He studies sea snails by the sea shore: Differences in the muscular characteristics of marine snails

Snails Rocks

Clayman records the acute force required to dislodge a snail with his modified portable PowerLab.

PowerLab systems are being used to investigate the physiological differences in muscle characteristics between two populations of marine snails living in different environments on Australian rocky shores. The study populations are found on either wave-exposed or wave-protected shores, and the difference in wave energies may result in differences in muscle physiology.

The study is being conducted by PhD student Sam Clayman, with Assoc. Prof. Frank Seebacher from the Integrated Physiology Group at the University of Sydney (Australia).

Clayman is using PowerLab systems in both the field and lab-based components of his study to measure dislodgement forces and to stimulate excised muscle tissue.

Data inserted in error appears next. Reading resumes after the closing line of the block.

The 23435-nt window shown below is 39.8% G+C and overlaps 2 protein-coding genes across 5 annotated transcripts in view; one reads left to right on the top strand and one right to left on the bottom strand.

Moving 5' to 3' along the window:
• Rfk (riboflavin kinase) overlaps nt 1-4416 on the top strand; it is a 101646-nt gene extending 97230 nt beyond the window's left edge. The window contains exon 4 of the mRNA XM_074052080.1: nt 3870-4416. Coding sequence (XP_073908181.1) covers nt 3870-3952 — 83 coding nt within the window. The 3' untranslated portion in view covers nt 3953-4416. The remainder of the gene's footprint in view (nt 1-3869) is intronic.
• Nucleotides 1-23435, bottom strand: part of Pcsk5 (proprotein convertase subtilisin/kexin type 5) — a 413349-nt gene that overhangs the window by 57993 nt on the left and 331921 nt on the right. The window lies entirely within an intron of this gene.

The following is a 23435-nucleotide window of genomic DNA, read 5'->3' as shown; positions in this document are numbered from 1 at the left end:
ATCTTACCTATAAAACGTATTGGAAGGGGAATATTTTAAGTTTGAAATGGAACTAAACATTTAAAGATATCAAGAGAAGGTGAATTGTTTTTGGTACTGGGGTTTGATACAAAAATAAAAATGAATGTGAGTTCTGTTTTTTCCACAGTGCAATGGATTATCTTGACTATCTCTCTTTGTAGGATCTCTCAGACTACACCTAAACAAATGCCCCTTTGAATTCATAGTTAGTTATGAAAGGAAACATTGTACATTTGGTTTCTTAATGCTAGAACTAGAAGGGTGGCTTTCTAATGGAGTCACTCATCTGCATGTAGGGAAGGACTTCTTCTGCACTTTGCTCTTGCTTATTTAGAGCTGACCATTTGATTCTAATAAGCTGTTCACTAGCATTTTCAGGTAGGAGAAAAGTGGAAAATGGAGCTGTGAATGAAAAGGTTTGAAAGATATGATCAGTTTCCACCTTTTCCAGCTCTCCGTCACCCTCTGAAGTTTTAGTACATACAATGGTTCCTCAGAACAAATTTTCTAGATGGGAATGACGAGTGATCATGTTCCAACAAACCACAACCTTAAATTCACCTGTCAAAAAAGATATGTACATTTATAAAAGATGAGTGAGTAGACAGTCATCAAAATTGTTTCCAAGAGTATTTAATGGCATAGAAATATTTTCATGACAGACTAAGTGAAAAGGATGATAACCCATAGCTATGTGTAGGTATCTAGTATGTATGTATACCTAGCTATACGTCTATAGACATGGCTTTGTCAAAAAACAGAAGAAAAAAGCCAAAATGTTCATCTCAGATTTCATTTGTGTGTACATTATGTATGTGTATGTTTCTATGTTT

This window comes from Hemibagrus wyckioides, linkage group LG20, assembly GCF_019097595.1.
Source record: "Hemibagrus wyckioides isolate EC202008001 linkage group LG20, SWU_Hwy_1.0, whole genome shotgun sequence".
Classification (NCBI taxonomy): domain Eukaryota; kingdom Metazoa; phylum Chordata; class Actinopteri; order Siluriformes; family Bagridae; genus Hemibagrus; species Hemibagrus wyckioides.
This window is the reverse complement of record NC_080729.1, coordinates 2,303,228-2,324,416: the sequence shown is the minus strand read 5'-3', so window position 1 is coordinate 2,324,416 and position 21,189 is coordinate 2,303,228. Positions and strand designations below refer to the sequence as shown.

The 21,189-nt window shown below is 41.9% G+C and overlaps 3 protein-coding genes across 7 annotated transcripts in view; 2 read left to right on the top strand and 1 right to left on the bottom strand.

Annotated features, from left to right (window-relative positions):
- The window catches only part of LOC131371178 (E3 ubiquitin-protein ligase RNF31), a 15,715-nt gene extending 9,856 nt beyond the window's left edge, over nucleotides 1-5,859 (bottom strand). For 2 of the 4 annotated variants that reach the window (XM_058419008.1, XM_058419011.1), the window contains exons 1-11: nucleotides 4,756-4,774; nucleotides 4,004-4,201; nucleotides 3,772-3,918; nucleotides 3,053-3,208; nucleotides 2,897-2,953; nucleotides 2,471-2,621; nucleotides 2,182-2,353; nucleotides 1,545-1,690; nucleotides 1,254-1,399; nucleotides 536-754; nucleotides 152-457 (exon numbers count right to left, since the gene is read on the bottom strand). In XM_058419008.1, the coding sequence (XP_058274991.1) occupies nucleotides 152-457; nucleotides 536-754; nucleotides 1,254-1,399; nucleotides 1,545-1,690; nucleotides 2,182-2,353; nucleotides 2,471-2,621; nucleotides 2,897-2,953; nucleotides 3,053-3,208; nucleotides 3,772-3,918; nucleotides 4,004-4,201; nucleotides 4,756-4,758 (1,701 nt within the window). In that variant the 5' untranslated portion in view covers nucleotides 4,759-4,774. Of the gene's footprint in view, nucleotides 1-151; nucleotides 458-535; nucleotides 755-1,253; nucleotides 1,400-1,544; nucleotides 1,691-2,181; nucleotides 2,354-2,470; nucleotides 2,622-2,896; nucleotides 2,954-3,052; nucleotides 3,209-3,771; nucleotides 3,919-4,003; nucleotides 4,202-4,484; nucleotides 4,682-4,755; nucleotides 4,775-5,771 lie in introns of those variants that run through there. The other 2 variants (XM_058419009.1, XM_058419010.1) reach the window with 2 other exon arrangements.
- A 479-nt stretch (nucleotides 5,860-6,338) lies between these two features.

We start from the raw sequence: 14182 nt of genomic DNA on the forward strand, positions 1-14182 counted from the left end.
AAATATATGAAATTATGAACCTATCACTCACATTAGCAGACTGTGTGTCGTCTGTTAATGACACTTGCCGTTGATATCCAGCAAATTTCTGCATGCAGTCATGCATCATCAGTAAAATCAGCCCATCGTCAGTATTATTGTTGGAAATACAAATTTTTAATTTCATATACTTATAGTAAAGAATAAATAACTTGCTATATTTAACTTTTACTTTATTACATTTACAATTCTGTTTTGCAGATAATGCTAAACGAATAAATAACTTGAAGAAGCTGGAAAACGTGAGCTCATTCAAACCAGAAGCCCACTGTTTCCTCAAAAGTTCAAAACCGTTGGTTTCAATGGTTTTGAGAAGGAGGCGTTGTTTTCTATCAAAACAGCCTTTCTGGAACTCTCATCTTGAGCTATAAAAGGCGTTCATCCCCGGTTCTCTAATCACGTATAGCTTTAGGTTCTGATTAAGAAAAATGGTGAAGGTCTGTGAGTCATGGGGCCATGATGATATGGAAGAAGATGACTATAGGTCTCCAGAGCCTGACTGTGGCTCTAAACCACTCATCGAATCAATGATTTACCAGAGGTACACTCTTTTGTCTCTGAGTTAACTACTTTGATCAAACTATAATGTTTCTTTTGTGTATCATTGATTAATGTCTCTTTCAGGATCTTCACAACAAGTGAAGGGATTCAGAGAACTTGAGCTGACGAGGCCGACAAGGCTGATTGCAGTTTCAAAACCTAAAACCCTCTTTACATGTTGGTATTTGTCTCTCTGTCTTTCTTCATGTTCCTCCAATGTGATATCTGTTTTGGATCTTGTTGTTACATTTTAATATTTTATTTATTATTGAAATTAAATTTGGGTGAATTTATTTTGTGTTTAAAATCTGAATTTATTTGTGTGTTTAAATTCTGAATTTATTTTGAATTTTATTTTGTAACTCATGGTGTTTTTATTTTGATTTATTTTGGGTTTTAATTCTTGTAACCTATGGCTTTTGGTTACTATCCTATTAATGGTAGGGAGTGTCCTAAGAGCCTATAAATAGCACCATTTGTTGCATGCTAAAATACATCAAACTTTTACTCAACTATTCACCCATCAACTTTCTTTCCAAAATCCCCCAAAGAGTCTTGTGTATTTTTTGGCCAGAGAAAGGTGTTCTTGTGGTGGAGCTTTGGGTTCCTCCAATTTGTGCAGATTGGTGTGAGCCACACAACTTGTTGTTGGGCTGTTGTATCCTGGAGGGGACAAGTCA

For field measurements, Clayman modified the PowerLab system into a portable unit and uses whole-animal performance tests to determine the acute force required to dislodge a snail from the substrate. Both vertical and shear tests were done to mimic passing waves. Endurance tests were also performed on the snails. The lab-based component of the study measures snail muscle biochemistry and biomechanics in vitro.


LabChart data showing muscular force of sea snails living in the ocean

Results to date indicate there is no difference in the instantaneous force produced by snails either vertically or horizontally. However, Clayman has discovered that snails living on wave-exposed shores can endure a constant force for significantly longer than snails living on wave-protected shores.

Clayman intends to further his study by measuring the biochemical characteristics of snails from the two populations in order to illuminate the physiological basis of their muscular differences.

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